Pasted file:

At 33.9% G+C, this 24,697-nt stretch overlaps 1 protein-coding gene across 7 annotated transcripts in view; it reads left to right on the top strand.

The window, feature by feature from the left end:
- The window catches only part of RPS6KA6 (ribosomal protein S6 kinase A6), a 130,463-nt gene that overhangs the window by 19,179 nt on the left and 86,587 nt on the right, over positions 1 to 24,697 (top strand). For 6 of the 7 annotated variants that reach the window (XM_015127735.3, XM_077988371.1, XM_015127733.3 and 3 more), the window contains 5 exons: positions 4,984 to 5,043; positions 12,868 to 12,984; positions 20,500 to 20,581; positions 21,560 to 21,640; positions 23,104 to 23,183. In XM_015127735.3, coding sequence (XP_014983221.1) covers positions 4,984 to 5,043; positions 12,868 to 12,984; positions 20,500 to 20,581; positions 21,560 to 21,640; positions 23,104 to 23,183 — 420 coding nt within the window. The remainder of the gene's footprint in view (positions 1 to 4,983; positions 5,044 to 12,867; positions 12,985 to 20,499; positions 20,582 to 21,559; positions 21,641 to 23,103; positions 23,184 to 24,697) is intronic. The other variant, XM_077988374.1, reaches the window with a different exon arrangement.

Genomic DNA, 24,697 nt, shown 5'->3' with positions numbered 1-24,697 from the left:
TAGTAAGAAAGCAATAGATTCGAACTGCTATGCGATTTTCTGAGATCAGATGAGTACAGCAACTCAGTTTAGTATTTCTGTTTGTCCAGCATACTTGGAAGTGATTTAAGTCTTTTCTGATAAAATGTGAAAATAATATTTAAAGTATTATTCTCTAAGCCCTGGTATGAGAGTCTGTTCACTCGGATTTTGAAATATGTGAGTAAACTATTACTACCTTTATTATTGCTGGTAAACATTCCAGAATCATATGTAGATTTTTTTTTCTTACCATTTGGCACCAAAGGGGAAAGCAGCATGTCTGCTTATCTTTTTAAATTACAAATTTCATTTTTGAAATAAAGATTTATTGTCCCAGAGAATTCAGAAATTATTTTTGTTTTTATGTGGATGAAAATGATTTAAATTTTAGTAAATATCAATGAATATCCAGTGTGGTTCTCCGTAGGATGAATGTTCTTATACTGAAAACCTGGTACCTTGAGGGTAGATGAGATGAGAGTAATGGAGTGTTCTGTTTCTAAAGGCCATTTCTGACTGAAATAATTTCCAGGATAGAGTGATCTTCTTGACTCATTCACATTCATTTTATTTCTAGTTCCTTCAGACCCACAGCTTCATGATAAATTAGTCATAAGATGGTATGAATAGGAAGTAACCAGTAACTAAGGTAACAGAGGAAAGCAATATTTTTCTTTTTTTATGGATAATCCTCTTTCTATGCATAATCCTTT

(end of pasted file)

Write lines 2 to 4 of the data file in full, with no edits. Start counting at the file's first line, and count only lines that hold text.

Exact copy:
The window, feature by feature from the left end:
- The window catches only part of RPS6KA6 (ribosomal protein S6 kinase A6), a 130,463-nt gene that overhangs the window by 19,179 nt on the left and 86,587 nt on the right, over positions 1 to 24,697 (top strand). For 6 of the 7 annotated variants that reach the window (XM_015127735.3, XM_077988371.1, XM_015127733.3 and 3 more), the window contains 5 exons: positions 4,984 to 5,043; positions 12,868 to 12,984; positions 20,500 to 20,581; positions 21,560 to 21,640; positions 23,104 to 23,183. In XM_015127735.3, coding sequence (XP_014983221.1) covers positions 4,984 to 5,043; positions 12,868 to 12,984; positions 20,500 to 20,581; positions 21,560 to 21,640; positions 23,104 to 23,183 — 420 coding nt within the window. The remainder of the gene's footprint in view (positions 1 to 4,983; positions 5,044 to 12,867; positions 12,985 to 20,499; positions 20,582 to 21,559; positions 21,641 to 23,103; positions 23,184 to 24,697) is intronic. The other variant, XM_077988374.1, reaches the window with a different exon arrangement.

Genomic DNA, 24,697 nt, shown 5'->3' with positions numbered 1-24,697 from the left: